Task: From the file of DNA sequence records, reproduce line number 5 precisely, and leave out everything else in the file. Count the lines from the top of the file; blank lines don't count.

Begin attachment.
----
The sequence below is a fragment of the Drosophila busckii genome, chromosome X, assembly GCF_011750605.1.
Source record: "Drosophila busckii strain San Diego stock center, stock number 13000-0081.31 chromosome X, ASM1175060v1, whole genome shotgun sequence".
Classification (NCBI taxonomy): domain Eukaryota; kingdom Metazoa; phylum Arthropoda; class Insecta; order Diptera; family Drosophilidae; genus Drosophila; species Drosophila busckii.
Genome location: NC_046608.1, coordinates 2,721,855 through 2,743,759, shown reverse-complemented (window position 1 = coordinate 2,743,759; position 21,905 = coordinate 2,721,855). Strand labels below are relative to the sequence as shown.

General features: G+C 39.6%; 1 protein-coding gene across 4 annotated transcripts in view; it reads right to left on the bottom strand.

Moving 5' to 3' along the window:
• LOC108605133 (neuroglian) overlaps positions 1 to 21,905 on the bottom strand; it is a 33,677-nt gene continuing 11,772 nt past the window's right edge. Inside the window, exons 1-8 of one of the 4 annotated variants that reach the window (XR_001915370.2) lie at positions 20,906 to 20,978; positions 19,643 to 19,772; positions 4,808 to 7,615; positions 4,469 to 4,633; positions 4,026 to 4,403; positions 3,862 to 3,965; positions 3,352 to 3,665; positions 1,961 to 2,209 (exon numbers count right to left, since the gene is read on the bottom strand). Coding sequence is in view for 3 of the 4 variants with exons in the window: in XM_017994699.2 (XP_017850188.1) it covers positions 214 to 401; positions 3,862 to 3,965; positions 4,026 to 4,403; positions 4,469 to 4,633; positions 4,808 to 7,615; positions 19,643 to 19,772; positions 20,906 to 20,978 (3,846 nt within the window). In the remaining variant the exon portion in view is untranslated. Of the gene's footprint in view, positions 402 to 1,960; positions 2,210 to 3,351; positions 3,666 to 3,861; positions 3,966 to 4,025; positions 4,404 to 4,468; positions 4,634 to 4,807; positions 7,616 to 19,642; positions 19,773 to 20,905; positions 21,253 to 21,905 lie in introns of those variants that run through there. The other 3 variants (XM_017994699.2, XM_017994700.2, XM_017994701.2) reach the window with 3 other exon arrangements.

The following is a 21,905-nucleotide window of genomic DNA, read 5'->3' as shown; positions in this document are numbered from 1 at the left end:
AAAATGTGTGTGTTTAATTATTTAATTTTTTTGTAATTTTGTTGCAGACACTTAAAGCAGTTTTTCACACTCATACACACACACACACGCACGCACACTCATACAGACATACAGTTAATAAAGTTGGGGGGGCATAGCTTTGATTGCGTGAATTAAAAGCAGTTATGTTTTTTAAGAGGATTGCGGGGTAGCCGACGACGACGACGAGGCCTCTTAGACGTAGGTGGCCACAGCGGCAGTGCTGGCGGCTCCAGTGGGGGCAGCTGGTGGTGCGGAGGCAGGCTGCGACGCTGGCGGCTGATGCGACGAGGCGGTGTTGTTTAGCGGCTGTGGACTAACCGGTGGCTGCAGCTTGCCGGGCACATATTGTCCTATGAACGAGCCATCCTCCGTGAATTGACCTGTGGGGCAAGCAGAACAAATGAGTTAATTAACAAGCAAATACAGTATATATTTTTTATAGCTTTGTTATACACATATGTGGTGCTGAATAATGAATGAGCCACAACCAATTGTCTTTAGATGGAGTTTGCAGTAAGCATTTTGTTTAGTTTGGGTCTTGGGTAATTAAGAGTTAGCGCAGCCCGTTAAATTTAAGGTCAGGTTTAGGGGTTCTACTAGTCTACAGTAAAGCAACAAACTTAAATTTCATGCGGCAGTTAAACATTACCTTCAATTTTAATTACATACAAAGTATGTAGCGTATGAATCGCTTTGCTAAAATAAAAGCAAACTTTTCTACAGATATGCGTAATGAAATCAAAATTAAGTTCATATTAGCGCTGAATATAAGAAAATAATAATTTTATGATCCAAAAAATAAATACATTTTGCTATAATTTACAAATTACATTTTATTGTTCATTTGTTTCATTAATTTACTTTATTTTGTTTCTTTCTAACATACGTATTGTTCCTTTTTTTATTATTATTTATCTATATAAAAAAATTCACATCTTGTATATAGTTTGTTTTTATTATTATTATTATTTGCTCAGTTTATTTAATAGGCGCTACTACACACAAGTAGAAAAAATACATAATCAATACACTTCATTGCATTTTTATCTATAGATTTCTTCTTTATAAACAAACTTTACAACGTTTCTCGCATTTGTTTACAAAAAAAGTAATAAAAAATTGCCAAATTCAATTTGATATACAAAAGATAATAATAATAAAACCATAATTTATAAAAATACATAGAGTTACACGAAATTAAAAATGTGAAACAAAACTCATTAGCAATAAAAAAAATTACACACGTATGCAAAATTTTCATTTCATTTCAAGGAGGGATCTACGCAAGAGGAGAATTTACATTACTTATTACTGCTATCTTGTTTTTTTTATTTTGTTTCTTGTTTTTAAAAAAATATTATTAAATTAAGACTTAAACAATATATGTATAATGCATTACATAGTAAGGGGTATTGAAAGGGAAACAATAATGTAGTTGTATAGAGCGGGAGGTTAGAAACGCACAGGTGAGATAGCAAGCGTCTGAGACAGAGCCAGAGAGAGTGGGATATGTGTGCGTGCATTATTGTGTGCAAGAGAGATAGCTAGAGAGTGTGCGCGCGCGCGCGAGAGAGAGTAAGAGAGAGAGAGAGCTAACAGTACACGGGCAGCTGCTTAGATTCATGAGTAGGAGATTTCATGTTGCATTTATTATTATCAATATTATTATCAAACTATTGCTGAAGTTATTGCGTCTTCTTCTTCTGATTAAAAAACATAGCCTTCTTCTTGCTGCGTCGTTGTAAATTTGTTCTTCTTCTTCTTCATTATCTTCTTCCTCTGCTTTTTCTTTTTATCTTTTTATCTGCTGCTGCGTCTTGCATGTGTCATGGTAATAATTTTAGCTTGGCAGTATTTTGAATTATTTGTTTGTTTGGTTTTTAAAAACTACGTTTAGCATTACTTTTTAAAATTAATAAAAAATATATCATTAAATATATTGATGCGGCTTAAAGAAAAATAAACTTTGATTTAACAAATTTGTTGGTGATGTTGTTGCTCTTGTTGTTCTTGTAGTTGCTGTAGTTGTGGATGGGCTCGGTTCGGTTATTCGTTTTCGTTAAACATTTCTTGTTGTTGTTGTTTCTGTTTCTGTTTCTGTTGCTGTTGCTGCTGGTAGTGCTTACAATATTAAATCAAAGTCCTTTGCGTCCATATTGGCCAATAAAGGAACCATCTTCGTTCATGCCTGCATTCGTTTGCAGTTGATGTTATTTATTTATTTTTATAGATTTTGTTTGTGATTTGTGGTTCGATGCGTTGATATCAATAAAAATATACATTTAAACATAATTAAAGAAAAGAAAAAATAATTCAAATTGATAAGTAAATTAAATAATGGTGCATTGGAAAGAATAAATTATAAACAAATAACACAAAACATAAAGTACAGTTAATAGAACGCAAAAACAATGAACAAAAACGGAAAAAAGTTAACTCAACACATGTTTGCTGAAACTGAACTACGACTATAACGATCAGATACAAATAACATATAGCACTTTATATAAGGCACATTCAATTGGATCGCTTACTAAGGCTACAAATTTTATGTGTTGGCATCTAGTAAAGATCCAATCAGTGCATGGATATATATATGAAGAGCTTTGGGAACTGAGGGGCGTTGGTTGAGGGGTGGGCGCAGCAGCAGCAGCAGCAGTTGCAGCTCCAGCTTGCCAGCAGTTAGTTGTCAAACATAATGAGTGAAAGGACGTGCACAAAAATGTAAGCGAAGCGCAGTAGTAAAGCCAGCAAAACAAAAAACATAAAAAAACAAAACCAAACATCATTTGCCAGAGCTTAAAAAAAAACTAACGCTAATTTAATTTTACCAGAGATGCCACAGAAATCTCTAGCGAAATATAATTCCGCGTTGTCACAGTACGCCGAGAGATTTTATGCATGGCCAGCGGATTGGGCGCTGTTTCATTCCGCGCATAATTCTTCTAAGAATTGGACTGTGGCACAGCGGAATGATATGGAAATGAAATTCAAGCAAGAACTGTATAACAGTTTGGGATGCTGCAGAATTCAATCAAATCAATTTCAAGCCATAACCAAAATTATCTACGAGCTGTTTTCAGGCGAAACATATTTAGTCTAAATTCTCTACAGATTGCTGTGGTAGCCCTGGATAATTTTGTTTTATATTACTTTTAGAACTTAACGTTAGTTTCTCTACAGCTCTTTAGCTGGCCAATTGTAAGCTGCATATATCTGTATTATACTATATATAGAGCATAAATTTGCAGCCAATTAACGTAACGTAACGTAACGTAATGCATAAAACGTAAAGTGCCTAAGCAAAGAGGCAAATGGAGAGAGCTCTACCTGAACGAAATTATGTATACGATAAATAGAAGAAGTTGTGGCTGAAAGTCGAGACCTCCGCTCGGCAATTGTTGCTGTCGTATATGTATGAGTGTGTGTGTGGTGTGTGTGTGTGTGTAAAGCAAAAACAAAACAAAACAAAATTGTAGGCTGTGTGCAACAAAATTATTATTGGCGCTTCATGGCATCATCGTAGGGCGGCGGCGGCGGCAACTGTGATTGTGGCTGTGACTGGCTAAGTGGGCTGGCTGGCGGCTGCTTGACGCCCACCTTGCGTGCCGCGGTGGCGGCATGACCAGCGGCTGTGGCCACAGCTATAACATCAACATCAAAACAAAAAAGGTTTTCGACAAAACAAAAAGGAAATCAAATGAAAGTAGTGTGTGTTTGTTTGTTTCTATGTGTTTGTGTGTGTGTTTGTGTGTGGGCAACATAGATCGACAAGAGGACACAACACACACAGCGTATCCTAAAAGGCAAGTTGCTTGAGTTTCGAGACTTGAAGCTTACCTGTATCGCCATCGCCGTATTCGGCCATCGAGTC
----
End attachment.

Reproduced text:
General features: G+C 39.6%; 1 protein-coding gene across 4 annotated transcripts in view; it reads right to left on the bottom strand.